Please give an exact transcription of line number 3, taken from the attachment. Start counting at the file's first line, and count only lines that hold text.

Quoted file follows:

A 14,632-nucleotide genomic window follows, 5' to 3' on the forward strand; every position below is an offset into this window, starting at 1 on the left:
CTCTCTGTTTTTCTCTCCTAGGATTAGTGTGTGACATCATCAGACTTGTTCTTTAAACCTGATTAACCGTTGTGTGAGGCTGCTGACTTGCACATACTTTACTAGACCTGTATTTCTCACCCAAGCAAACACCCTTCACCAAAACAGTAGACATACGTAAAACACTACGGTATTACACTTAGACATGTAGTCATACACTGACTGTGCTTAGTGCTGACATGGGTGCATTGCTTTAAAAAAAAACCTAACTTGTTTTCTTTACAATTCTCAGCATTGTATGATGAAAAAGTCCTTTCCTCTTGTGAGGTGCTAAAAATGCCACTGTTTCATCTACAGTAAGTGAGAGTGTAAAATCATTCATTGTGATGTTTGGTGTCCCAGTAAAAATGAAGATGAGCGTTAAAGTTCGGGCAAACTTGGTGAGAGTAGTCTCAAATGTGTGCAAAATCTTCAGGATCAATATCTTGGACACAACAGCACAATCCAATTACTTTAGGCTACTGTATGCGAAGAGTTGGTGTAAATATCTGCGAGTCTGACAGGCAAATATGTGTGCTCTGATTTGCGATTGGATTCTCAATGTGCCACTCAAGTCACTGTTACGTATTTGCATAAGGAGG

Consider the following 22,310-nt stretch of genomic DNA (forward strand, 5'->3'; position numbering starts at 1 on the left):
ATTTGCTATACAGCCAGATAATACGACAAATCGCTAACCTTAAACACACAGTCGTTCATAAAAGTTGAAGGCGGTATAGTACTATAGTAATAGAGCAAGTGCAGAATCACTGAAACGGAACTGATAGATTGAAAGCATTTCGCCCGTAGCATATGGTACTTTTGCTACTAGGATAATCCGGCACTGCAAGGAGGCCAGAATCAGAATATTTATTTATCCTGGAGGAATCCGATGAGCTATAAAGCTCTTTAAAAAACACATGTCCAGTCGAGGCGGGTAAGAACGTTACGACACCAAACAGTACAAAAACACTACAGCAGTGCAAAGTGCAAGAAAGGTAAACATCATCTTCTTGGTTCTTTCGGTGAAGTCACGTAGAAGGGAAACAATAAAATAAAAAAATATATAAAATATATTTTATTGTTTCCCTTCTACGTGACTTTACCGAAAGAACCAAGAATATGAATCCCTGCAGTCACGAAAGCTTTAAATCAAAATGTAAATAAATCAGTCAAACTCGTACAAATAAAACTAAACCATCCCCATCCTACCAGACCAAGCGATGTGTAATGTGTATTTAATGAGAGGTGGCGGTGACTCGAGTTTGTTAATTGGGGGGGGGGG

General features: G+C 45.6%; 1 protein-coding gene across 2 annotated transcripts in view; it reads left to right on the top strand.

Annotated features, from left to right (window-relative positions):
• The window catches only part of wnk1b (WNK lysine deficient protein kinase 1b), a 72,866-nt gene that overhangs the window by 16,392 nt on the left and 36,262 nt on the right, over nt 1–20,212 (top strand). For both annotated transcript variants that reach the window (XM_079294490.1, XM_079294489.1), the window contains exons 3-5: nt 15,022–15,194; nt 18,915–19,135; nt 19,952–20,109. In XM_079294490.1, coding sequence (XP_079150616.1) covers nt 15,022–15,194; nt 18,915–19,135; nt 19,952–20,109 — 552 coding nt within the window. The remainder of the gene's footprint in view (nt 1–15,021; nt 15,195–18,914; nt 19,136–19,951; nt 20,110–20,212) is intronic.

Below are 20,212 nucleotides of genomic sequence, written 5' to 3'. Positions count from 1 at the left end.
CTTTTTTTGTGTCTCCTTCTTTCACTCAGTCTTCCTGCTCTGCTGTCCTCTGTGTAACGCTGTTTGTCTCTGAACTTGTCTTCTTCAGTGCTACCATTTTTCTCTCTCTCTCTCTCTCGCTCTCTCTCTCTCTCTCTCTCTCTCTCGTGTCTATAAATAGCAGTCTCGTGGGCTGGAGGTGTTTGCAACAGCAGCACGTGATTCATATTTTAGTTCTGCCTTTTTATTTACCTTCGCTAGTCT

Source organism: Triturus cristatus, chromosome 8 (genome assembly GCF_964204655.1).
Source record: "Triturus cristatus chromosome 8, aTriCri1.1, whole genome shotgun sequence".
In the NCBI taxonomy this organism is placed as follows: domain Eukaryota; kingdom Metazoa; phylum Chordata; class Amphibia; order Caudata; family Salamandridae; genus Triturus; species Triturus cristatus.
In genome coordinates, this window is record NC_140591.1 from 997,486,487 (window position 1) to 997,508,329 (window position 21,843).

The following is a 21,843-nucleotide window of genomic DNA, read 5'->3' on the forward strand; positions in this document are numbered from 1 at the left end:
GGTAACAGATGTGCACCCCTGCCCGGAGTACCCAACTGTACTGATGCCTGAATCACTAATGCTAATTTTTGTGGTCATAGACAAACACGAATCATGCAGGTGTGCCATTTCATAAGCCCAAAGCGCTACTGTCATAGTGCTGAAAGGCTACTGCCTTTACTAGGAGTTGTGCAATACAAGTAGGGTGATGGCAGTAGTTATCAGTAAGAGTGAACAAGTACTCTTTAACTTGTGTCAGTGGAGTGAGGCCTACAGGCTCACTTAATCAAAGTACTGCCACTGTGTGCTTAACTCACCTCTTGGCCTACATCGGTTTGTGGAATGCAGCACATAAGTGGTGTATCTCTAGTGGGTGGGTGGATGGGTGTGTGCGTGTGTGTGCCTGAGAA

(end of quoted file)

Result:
Consider the following 22,310-nt stretch of genomic DNA (forward strand, 5'->3'; position numbering starts at 1 on the left):